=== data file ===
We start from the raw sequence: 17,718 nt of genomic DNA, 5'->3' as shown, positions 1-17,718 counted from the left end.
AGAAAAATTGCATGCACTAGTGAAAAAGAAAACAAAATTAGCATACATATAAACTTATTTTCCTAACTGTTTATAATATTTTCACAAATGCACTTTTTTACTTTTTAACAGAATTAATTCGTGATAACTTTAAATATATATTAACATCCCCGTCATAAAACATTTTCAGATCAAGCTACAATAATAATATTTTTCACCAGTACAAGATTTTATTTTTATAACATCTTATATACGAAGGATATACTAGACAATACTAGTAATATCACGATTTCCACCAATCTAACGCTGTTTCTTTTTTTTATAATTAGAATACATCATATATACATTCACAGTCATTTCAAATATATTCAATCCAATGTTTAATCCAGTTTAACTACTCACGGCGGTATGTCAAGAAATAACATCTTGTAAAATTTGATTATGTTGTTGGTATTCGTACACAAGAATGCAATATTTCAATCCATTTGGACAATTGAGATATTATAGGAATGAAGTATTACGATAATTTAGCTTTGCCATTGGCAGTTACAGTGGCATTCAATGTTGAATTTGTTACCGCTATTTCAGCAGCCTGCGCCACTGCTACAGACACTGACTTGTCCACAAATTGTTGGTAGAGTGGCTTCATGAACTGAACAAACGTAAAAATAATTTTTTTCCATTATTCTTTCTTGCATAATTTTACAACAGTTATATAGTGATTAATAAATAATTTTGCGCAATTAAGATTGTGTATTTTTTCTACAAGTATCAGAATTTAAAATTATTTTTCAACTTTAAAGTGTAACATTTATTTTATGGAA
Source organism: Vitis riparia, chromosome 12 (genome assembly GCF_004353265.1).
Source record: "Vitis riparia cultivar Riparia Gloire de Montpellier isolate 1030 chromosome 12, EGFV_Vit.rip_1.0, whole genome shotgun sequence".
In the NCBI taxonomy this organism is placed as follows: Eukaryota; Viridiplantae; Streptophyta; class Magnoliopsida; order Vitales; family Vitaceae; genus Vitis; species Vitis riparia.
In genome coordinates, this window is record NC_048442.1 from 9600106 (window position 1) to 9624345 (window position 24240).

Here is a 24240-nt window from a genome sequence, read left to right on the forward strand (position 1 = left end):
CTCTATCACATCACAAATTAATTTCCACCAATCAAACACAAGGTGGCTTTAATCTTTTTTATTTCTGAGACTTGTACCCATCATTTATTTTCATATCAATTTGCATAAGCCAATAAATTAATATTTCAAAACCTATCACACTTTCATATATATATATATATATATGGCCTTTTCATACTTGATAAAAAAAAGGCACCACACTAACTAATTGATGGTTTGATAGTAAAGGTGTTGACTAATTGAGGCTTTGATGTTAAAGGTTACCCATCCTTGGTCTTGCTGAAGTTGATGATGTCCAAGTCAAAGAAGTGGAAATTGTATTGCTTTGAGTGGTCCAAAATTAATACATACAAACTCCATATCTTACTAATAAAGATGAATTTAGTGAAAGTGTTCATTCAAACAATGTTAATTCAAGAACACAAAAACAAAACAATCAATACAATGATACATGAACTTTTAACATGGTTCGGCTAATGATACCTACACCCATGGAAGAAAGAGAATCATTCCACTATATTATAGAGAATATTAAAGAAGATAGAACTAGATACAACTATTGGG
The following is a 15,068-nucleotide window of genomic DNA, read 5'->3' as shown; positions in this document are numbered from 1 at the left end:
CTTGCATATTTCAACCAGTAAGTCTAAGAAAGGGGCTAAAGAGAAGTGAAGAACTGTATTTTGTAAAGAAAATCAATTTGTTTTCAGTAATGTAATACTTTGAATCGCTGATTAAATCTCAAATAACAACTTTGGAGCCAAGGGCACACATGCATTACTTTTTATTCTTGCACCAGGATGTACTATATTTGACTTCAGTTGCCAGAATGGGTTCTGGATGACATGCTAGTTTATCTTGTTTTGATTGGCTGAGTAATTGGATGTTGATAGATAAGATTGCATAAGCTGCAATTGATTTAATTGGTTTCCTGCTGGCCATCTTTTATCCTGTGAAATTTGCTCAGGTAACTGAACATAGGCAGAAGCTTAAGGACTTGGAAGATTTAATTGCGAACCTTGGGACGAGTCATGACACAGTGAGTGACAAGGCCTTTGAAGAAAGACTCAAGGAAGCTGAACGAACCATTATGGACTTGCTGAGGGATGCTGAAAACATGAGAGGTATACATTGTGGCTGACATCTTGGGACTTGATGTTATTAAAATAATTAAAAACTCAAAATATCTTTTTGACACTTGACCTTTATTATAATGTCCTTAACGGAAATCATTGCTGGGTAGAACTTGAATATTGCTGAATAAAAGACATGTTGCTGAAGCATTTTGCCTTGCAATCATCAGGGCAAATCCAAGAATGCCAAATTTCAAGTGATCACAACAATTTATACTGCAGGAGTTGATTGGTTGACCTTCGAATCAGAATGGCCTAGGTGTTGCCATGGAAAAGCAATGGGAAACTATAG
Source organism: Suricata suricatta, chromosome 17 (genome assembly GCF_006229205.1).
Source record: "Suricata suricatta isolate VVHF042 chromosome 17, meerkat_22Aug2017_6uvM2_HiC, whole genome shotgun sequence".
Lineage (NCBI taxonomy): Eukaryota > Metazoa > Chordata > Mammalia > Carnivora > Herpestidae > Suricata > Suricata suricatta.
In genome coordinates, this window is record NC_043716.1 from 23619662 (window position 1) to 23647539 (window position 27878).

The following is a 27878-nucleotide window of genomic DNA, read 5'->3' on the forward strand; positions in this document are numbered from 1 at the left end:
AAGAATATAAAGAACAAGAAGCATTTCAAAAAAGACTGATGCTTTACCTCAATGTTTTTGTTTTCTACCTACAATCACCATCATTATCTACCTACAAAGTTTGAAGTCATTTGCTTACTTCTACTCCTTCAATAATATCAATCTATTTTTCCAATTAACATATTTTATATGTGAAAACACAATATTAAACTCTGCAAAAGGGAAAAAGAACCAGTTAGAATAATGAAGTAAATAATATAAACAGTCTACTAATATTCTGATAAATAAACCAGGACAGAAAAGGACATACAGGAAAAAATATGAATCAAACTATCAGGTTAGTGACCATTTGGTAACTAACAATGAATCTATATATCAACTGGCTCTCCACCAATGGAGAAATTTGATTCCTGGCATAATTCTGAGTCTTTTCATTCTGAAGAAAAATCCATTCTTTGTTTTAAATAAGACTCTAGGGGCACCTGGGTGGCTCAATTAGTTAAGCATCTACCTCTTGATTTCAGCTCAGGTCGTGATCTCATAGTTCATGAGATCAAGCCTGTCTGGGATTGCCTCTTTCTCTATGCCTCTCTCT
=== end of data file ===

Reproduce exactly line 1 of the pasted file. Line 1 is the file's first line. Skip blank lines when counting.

We start from the raw sequence: 17,718 nt of genomic DNA, 5'->3' as shown, positions 1-17,718 counted from the left end.